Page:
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Homer1 promotes the conversion of A1 astrocytes to A2 astrocytes and improves the recovery of transgenic mice after intracerebral hemorrhage

Abstract

Background

Inflammation induced by intracerebral hemorrhage (ICH) is one of the main causes of the high mortality and poor prognosis of patients with ICH. A1 astrocytes are closely associated with neuroinflammation and neurotoxicity, whereas A2 astrocytes are neuroprotective. Homer scaffolding protein 1 (Homer1) plays a protective role in ischemic encephalopathy and neurodegenerative diseases. However, the role of Homer1 in ICH-induced inflammation and the effect of Homer1 on the phenotypic conversion of astrocytes remain unknown.

Methods

Femoral artery autologous blood from C57BL/6 mice was used to create an ICH model. We use the A1 phenotype marker C3 and A2 phenotype marker S100A10 to detect astrocyte conversion after ICH. Homer1 overexpression/knock-down mice were constructed by adeno-associated virus (AAV) infection to explore the role of Homer1 and its mechanism of action after ICH. Finally, Homer1 protein and selumetinib were injected into in situ hemorrhage sites in the brains of Homer1flox/flox/Nestin-Cre+/− mice to study the efficacy of Homer1 in the treatment of ICH by using a mouse cytokine array to explore the potential mechanism.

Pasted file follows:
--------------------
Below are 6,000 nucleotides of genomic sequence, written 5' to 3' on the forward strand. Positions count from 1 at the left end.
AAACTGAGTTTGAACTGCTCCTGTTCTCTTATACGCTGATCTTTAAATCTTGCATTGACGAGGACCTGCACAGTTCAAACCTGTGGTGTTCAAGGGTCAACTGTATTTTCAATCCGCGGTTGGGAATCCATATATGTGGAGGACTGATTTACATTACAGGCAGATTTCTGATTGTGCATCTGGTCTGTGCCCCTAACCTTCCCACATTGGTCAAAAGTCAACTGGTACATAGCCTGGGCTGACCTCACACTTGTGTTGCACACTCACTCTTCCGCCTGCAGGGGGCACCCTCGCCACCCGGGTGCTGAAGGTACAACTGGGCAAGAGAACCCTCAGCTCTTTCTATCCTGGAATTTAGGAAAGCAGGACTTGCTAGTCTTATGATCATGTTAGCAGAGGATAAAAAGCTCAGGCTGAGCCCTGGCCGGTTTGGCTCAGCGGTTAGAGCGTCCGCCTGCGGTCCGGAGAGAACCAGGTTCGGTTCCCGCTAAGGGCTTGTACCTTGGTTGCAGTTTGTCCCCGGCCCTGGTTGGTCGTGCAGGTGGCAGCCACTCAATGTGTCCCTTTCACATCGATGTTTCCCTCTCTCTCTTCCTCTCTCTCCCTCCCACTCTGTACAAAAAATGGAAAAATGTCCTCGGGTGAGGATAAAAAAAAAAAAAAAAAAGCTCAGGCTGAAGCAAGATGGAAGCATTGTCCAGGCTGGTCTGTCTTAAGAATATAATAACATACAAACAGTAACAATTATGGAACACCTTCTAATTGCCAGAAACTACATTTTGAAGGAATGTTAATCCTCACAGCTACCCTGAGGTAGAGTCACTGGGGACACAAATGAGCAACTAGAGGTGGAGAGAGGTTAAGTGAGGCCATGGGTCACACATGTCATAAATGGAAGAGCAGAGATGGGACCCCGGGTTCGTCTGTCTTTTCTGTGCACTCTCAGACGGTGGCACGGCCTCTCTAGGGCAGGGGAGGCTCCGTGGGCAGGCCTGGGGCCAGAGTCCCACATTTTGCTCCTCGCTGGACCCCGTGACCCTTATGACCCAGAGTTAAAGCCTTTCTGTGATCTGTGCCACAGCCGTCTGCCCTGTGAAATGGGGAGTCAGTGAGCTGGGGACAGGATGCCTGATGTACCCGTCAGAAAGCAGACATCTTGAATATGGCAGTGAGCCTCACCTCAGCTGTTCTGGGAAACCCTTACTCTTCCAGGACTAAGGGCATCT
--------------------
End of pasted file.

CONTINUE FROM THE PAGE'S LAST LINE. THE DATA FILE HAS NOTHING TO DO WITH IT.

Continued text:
Results

The expression of Homer1 peaked on the third day after ICH and colocalized with astrocytes. Homer1 promotes A1 phenotypic conversion in astrocytes in vivo and in vitro. Overexpression of Homer1 inhibits the activation of MAPK signaling, whereas Homer1 knock-down increases the expression of pathway-related proteins. The Homer1 protein and selumetinib, a non-ATP competitive MEK1/2 inhibitor, improved the outcome in ICH in Homer1flox/flox/Nestin-Cre+/− mice. The efficacy of Homer1 in the treatment of ICH is associated with reduced expression of the inflammatory factor TNFSF10 and increased expression of the anti-inflammatory factors activin A, persephin, and TWEAK.

Conclusions

Homer1 plays an important role in inhibiting inflammation after ICH by suppressing the A1 phenotype conversion in astrocytes. In situ injection of Homer1 protein may be a novel and effective method for the treatment of inflammation after ICH.

Background